The fast and slow components of the mechanical response to 1 μM norepinephrine (NE) were measured in aortic rings isolated from eight spontaneously diabetic rats, six streptozocin-induced diabetic (STZ-D) rats, six STZ-D rats treated with 2.5 U insulin/day during the 4 days before being killed, and six age- and sex-matched control rats. The total contraction to NE (i.e., the sum of fast and slow components) was similar in the four groupsspontaneously diabetic, 16.53 ± 1.72 mN; STZ-D, 15.68 ± 1.41 mN; insulin-treated, 16.17 ± 2.05 mN; and control, 15.27 ± 0.96 mN (NS). The fast component, measured graphically in a total contraction in 1.35 mM Ca, was greater in spontaneously diabetic (12.61 ± 1.07 mN, P < 0.05) and STZ-D (12.25 ± 0.89 mN, P < 0.05) rats compared with control (9.14 ± 0.74 mN) or insulin-treated (8.58 ± 1.23 mN) rats. The same increase of the fast component was detectable after 3 min of incubation in Ca-free medium + 2 mM EGTA (control 6.54 ± 0.47 mN, spontaneously diabetic 9.07 ± 0.76 mN, P < 0.05; STZ-D 8.82 ± 0.72 mN, P < 0.05), and it was also abolished by insulin treatment (insulin-treated 6.29 ± 0.36 mN). We conclude that the diabetic state increases the fast component of NE-induced contraction either in the absence or presence of Ca in the medium. This suggests that such an increase depends on a larger release of Ca from intracellular stores.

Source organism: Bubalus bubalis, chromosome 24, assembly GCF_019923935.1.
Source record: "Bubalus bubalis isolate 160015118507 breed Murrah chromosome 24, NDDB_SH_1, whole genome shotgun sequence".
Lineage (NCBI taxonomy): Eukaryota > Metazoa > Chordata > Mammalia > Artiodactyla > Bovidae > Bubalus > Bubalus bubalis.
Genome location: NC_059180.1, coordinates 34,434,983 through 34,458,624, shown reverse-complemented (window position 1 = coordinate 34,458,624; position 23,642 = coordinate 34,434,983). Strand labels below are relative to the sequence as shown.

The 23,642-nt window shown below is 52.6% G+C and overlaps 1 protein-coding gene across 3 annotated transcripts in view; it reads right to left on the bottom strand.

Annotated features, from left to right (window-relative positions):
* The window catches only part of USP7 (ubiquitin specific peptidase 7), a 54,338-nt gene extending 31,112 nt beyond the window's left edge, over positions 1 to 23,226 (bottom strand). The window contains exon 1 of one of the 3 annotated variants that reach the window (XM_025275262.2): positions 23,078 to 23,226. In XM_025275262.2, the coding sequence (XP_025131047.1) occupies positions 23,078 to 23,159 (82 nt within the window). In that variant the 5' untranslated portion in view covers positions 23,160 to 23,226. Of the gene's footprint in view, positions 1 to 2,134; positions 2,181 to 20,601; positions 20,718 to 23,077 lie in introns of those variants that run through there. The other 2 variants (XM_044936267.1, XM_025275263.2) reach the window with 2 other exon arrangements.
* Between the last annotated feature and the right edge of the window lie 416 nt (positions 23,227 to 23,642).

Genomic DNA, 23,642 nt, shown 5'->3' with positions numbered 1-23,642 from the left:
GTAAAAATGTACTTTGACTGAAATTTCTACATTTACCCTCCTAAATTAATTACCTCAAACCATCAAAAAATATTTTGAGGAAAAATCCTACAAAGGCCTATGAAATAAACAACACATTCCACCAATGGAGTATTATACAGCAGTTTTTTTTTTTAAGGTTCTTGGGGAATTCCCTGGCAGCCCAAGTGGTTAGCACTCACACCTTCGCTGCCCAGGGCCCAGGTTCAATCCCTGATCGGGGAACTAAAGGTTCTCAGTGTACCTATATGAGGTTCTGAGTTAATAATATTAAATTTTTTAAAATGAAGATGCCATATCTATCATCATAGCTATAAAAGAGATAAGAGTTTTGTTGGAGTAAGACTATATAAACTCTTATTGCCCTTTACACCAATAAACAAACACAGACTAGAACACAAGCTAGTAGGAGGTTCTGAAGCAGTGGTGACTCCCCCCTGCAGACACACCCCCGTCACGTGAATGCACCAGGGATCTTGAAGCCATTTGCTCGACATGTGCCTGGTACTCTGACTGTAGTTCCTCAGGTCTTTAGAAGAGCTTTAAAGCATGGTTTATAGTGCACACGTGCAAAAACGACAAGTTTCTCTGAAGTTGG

ASJC Scopus subject areas
- Internal Medicine
- Endocrinology, Diabetes and Metabolism